Imagine a World Without Contraceptives. This New York Art Show Does
A new art show at the Ace Hotel in New York crafts a nightmare that many in the world are living: life without reproductive rights.
The gallery at the Ace Hotel in New York is not easy to find. Past the front of house coffee shop, the crowd diligently typing away on Macbooks and the sign advertising the 8pm lobby DJ, and between the entrances to high fashion retailer Opening Ceremony and the oyster bar slinging $15 cocktails such as the Kerouac (benedictine, dolin blanc, mezcal, gin) and Ms. [sic] Dalloway (lemon, ginger, aperol, rye), sits the space itself.
It’s about 100 square feet, more foyer than gallery, and filled with the sounds of cafe chatter crossed with Corinne Bailey Rae’s 2006 smash, “Put Your Records On.”
It’s here that the intrepid gallery goer will curiously discover eight small vitrines, each housing a single form of contraception—a spare condom, a lone IUD—as if they were the last on earth.
This is the “Museum of Banned Objects,” a satirical work by collaborative artist duo Ellie Sachs and Matt Starr, and a hypothetical museum exhibition from a not-too-distant future. A placard on the wall offers context: “In the early to mid-21st century, the U.S. government passed sweeping legislation prohibiting the sale and use of contraceptive health products.”
Sachs, who with Starr directed a group of New York City seniors in a remaking of Annie Hall, terms the art show a “sort of dystopian fever dream,” explaining by email that it was inspired in part by President Trump’s attempts to rollback the ObamaCare birth control mandate and ban words such as “diversity” and “science-based” from the CDC.
“We landed on reproductive health products because reproductive rights are constantly under threat in this country,” she says. “Some of the bills that get proposed sound more like the plot line of a well-crafted horror thriller from a premium cable channel than real life.”
Starr echoes her sentiment: “What we’ve been watching on TV and seeing in movies recently were starting to converge with what we were seeing in real life and on the news.”
One example is the consistent, sustained attacks on Planned Parenthood, with whom Sachs and Starr partnered to realize the “Museum of Banned Objects,” which will be on display through April 30.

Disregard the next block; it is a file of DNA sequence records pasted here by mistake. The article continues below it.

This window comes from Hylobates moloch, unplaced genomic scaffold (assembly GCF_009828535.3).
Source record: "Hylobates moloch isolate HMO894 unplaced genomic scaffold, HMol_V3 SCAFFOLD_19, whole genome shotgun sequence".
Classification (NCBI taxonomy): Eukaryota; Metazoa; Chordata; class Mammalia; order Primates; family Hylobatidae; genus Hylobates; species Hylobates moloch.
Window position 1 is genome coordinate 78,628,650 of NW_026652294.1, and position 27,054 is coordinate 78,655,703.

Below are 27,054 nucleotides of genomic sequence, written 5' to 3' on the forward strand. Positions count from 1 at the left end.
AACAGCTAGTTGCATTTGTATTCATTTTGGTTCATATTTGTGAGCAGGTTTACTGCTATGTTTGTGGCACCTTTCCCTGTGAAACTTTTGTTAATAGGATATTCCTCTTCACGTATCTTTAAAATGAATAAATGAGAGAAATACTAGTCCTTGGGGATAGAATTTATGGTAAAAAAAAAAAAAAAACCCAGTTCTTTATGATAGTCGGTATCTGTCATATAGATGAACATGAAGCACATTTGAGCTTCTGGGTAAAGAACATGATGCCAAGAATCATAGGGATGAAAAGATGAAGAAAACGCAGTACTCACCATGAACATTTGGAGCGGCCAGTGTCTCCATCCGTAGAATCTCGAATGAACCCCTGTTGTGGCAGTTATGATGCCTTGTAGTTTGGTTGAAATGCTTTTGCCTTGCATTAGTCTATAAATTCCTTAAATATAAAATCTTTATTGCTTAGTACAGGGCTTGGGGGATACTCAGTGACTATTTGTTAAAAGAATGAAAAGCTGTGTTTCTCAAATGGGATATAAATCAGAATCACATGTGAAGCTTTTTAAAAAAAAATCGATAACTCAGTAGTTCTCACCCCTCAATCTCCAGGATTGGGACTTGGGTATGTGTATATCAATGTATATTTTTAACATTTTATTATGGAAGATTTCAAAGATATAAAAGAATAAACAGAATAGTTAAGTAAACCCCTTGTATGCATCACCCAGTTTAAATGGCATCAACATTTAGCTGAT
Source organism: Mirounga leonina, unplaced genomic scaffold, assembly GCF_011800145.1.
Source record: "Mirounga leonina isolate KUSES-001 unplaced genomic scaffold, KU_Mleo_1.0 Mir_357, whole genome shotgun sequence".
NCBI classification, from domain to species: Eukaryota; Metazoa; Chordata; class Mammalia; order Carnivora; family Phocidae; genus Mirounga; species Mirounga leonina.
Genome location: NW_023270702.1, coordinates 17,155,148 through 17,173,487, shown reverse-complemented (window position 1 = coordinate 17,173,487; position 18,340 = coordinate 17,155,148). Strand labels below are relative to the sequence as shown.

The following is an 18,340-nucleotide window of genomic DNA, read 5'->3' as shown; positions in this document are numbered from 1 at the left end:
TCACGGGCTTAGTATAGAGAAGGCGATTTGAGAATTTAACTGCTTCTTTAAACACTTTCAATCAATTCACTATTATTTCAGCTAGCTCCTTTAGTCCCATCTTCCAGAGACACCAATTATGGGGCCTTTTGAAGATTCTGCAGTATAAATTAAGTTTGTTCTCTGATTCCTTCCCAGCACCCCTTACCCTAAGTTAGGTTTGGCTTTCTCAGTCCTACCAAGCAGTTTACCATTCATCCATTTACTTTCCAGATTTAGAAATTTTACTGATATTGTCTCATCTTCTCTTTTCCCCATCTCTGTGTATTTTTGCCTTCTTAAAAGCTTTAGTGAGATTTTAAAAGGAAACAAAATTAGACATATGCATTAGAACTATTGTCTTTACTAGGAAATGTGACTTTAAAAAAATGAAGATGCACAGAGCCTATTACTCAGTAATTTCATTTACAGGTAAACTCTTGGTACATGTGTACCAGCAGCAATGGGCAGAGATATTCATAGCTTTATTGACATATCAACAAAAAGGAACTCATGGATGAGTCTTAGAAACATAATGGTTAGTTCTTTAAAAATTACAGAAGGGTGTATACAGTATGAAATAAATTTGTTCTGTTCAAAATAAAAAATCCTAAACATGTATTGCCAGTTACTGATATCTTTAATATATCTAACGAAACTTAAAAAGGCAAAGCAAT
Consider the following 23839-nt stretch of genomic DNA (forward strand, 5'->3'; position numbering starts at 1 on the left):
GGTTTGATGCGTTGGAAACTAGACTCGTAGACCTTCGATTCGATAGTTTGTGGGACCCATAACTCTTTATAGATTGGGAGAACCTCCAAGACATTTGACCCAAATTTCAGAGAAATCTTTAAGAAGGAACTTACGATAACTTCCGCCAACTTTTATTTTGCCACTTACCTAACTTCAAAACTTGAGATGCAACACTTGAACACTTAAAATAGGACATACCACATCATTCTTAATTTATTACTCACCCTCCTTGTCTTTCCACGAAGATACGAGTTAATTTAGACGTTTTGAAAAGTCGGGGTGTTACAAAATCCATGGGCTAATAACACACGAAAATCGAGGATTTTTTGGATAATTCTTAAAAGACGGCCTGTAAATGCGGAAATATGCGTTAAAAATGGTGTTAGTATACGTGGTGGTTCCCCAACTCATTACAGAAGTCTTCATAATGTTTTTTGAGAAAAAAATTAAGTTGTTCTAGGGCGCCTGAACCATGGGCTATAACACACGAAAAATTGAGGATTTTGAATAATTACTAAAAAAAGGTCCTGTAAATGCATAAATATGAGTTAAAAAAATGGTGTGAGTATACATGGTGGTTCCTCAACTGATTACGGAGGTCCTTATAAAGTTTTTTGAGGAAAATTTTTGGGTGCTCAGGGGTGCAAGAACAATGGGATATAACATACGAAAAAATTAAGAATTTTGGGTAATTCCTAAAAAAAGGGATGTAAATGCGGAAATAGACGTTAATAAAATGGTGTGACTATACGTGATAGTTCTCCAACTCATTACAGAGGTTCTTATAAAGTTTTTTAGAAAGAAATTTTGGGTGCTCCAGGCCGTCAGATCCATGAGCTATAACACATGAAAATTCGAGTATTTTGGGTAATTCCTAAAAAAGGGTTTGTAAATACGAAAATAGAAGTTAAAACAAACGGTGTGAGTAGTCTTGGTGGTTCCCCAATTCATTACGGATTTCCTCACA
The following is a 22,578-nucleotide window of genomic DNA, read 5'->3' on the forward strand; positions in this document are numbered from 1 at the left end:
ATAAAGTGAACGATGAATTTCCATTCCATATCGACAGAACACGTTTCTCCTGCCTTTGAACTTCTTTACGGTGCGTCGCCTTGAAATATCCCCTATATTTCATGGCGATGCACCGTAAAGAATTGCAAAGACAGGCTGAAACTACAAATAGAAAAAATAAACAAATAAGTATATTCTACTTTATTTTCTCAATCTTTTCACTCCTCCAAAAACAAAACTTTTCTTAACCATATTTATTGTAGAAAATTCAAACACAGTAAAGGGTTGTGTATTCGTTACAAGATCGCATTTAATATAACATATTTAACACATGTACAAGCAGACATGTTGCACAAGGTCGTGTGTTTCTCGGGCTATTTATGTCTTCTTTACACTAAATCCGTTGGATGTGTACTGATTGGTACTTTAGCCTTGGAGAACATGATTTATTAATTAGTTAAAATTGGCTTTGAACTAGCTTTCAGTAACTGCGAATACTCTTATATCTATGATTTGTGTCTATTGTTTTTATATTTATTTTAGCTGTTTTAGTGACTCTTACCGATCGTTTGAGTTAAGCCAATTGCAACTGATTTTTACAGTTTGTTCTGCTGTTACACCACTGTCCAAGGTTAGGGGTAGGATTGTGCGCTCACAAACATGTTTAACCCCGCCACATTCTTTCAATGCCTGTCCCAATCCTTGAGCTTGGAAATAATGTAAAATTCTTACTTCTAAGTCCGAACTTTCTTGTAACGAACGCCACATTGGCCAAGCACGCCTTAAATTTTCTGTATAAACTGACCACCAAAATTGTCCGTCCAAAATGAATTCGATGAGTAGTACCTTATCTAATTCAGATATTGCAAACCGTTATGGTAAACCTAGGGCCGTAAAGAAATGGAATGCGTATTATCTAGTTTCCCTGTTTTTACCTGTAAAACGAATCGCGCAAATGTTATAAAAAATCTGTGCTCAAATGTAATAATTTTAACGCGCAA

The organization has notably collaborated recently with high-profile artists such as Marilyn Minter and bands like Sleater-Kinney to bring attention to the uniquely dystopian possibility of its defunding.
Sachs and Starr’s vitrines remind their viewers that the contraception to which they may enjoy easy access now is something to be protected, and certainly not overlooked.
By joining hands with Planned Parenthood, Sachs says, “instead of [the show] just being a potential imagined scary future, it reminds the viewer that this is actually already happening… albeit on a smaller scale.”
This is certainly a worthy message, but why then stage the show at the Ace, one of the trendiest spots in one of the most affluent, liberal cities in the country?
The audience there will perhaps already be aware of the trials faced by Planned Parenthood, or even uncaring. The “Museum” runs the risk of being co-opted by its purposefully and unnaturally chic surroundings: made into little more than semi-provocative sideshow for the rare passerby that stops to see more than a just condom in a glass case.
Sachs and Starr explain that they were attracted to the layout and visibility that the Ace would offer, and that they hope to take the exhibition to different states. Here in New York, the pair purposefully sought out Planned Parenthood to avoid the trappings of preaching to the choir.
“Sometimes for a concept to really stick or take hold, you have to completely recontexualize it and raise the stakes – we hope this exhibit does just that,” says Sachs. Starr explains that “this was our way of supporting [Planned Parenthood],” and that he has already seen some fruitful conversations arise from the show within the few days it has been on display.
Let’s just hope that those worthwhile conversations, along with the show’s warnings and darkly prescient humor, are not lost in the haze of mid-2000s pop songs and $15 cocktails.